When defending the liberty of unsavory characters, I usually write of my native England. Not this week, alas. In the state of Texas, a 19-year-old man named Justin Carter sits in prison, ruthlessly stripped of his freedom for making an offensive joke. After a Facebook friend with whom he played video games described him as “crazy” and “messed up in the head,” Carter replied — sarcastically, one imagines — “Oh yeah, I’m real messed up in the head, I’m going to go shoot up a school full of kids and eat their still, beating hearts.” He added “lol” and “jk” for good measure. For this he was arrested, charged with making a “terroristic threat,” and thrown into prison. He may languish there until the start of the next decade.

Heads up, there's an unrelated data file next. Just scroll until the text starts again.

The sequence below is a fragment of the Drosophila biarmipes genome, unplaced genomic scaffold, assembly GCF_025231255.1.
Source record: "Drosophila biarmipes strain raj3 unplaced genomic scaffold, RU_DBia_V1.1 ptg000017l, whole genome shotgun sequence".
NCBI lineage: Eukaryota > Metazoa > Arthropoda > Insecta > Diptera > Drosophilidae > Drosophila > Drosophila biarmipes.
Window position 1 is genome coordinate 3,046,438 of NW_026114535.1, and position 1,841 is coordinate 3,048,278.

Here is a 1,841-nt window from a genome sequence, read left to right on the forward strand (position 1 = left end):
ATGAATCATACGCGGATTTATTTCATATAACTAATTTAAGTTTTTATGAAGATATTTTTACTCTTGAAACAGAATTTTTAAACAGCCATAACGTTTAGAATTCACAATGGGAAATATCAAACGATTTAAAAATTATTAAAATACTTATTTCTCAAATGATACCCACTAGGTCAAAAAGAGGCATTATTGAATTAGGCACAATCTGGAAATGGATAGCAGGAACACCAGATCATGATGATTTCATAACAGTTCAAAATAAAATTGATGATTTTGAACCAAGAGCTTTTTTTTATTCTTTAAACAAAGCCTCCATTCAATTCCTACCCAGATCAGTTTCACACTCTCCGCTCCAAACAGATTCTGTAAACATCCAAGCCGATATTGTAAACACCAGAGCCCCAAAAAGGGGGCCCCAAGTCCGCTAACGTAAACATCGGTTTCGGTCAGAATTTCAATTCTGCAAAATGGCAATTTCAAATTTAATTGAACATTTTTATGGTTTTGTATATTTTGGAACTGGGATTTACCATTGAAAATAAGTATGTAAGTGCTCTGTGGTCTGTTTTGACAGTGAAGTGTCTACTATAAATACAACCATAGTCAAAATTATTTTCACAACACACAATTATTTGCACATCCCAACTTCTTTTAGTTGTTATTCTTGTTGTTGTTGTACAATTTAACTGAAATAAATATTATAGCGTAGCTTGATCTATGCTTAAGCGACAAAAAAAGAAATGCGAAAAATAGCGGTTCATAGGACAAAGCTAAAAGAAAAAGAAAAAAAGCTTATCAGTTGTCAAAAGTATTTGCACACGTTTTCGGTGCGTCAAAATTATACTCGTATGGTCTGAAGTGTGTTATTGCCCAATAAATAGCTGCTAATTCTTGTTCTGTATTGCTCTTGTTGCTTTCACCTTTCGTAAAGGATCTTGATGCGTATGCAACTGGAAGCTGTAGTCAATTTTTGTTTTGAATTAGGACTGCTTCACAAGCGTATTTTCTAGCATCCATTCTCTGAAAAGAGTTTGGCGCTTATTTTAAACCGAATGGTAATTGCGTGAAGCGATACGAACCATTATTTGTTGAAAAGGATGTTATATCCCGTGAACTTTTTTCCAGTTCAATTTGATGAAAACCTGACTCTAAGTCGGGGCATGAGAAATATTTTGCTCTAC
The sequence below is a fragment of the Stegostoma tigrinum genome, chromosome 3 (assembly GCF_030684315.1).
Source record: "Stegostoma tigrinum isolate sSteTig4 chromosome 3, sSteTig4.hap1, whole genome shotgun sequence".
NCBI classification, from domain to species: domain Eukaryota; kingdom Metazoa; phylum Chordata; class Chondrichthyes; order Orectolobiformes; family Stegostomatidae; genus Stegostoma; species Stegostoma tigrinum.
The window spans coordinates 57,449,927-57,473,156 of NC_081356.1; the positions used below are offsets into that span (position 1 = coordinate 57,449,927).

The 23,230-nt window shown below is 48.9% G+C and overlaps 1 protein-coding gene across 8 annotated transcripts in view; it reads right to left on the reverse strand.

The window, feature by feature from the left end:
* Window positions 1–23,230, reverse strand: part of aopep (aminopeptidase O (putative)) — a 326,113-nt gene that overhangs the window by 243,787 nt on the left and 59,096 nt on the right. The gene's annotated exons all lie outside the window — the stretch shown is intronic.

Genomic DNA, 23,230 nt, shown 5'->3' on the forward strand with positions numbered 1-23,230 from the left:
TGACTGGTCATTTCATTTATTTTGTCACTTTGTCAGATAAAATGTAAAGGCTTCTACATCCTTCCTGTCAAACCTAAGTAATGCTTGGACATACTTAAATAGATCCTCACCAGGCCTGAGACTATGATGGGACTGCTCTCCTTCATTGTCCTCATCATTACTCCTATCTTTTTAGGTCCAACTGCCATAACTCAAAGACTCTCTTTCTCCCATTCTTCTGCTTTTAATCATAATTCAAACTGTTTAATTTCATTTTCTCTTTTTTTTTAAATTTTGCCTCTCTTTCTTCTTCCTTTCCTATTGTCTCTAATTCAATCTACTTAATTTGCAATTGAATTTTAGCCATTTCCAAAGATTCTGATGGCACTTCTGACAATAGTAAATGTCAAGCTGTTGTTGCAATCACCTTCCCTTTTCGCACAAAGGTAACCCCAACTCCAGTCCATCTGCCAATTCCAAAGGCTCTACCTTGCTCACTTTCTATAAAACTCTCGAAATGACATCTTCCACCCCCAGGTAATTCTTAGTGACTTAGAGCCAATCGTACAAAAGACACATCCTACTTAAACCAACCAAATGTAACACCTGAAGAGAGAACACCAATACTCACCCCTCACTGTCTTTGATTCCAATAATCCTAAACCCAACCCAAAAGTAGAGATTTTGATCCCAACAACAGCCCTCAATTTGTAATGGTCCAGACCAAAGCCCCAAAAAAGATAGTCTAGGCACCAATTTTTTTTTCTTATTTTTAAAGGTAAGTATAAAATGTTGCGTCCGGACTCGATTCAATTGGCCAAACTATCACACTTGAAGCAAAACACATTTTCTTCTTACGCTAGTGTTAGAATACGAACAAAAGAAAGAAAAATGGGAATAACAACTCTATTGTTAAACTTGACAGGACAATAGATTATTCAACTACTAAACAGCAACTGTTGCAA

Carter’s joke was witless and flippant — typical, in other words, of late-teenaged men. By no means was it criminal. Nevertheless, a woman in Canada, who inexactly described herself as a “concerned citizen,” saw from afar what Carter had written and shopped him to Texas police. Police acquiesced to her request, searching the family’s house in the process — and finding nothing. “They really want my son to go away to jail for a sarcastic comment that he made,” Jack Carter, the boy’s father, said. Apparently so: He’s been incarcerated since March without trial.
Brian Carroll @concept21Anirvan Chatterjee @anirvanKenny Lieske @kennylieskeStellarr Chance @StellarrChance
Free Justin Carter Now | National Review Online buff.ly/176N8KENaomi @naomi_jw
Teenage boy held in jail for four months without trial IN AMERICA for making stupid joke on Facebook. nationalreview.com/article/352432…Stephen Walsh @stewalsh88Kash Farooq @kashfarooq
An American 19-year-old has been in prison since March for the crime of sarcasm. nationalreview.com/article/352432…Howard Roark @CAPT_PicKLesRichard Nicholl @doxieveeJohn B @johnb78